Atmospheric, twisty, and with just the right amount of chill that will keep you wrong-footed—which has now become Ruth Ware’s signature style—The Lying Game is sure to be her next big bestseller. Another unputdownable thriller from the Agatha Christie of our time.
the lying game, ruth ware
Review:
I was given this book by my sister in law because she read it recently and enjoyed it. So when we went to visit home last weekend she let me borrow it. I was super excited to read it because the summary sounds pretty good, but also because my SIL and I have similar (for the most part) reading tastes. I like to stay up to date with what she’s reading because she’ll give me good suggestions like this one.
The Lying Game by Ruth Ware is what I just finished. I mostly got what I was expecting from this book. With every page I read, I got some unexpected plot twists, some well-placed suspense, and characters that I could relate to. I liked the way this story was written. There were well-written descriptions that allowed me to picture the setting in my head as well as nice attention to detail. There were little things that were pointed out, little details that added that extra bit to the story. There was an abundance of suspenseful moments throughout this book. Suspense done the right way with enough tidbits of information to keep the reader wanting more, but not so little that we’re left with a huge amount of confusion and questions.
The characters that make this story were another thing I enjoyed very much. They were very realistic characters. When things blew up, their reactions and emotions and thoughts were real and relatable. This book focuses on four friends, Isa (whose point of view tells the story), Kate, Thea, and Fatima. These women became friends in school and have been best friends ever since, even if they didn’t always make time to see or talk to one another. The ladies have the kind of friendship that every girl hopes to make once they’re going into high school or college. They’re forever friends. One says jump and the others say when and how high. I really loved the dynamic between these four for most of the book. Toward the end, things got a bit screwy and they all fell apart for a bit, only to come back together again.
I want to mention a few things about our main character, Isa. She’s a new mother with a baby that’s only about six months old. As I’m currently seven months pregnant and expecting a baby I found myself really relating to her with many things that I can see myself going through in the near future. Along with the motherhood aspect, she’s also dealing with an immense amount of stress and drama from her friends. She finds herself taking it out on her partner, Owen. This is something that’s also super relatable and realistic because most relationships take the brunt of stress from both parties. I know this is something that happens in my relationship for sure. I lean on (mostly annoy and badger and take things out on) my husband when I’m feeling super stressed and he does the same with me. Though neither of us has dealt with the crazy things that Isa deals with during this story, it just makes her more of a real character that I could empathize with and understand more.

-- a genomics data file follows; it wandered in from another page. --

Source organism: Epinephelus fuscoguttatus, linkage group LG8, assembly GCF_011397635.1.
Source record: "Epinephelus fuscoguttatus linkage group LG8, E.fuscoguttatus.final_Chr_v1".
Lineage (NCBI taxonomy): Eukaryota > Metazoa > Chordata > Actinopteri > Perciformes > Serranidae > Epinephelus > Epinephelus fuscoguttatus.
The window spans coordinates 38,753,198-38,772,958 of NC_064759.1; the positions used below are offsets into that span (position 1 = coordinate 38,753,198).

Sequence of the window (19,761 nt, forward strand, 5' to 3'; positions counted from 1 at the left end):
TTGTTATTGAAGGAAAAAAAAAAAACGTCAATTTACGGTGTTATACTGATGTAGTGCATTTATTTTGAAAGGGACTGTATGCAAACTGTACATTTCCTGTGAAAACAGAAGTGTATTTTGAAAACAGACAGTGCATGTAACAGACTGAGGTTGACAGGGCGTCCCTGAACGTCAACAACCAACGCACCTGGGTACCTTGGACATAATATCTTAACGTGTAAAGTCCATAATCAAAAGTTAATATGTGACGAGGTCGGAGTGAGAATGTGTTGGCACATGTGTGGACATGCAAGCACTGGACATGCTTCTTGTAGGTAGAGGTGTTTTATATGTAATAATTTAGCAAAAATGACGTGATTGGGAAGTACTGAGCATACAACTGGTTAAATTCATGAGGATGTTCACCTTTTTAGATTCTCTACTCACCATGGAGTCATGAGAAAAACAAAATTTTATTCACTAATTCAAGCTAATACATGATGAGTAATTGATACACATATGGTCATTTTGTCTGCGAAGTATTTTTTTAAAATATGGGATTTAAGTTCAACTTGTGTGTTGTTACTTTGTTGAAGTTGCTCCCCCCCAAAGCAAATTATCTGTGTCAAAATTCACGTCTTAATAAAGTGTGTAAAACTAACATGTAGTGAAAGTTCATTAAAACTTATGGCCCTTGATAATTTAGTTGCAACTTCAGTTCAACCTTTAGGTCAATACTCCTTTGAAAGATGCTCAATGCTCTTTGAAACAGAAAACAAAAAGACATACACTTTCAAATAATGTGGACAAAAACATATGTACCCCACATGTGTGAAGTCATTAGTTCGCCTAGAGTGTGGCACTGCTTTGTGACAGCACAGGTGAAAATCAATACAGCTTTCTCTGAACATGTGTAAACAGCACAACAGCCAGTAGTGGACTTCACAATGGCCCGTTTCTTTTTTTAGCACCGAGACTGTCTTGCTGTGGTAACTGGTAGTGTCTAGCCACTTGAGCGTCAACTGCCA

Overall, I loved this book. It was a fun quick and crazy thriller that I enjoyed. I loved the fast-paced story with crazy twists and turns that I didn’t see coming. I especially loved the character that I got to know and love. The Lying Game is definitely an adult novel, one that I’d recommend to anyone that loves a good thriller. So if that’s you, go to the store or library and check Ruth Ware’s book out.
Keep on reading lovelies, Amanda.

Come Sundown – Nora Roberts

Summary:
Love. Lies. Murder. A lot can happen… COME SUNDOWN
Bodine Longbow loves to rise with the dawn. As the manager of her family’s resort in Western Montana, there just aren’t enough hours in the day – for life, for work, for loved ones. She certainly doesn’t have time for love, not even in the gorgeous shape of her childhood crush Callen Skinner, all grown up and returned to the ranch. Then again, maybe Callen can change her mind, given time…
But when a young woman’s body is discovered on resort land, everything changes. Callen falls under the suspicion of a deputy sheriff with a grudge. And for Bodine’s family, the murder is a shocking reminder of an old loss. Twenty-five years ago, Bodine’s Aunt Alice vanished, never to be heard of again. Could this new tragedy be connected to Alice’s mysterious disappearance?
As events take a dramatic and deadly turn, Bodine and Callen must race to uncover the truth – before the sun sets on their future together.

come sundown
Review:
Nora Roberts is an auto buy author for me. I don’t care what the story is about, how long the story is, when it was published, I just love all of her books. So when I saw Come Sundown at Target a few days ago I knew I was going home with it.
Nora Roberts really just knows how to get you into the story right from the first page. She makes you feel for the character, who in this case left home and was admitting defeat and coming back home with her tail between her legs, only that’s not what happened.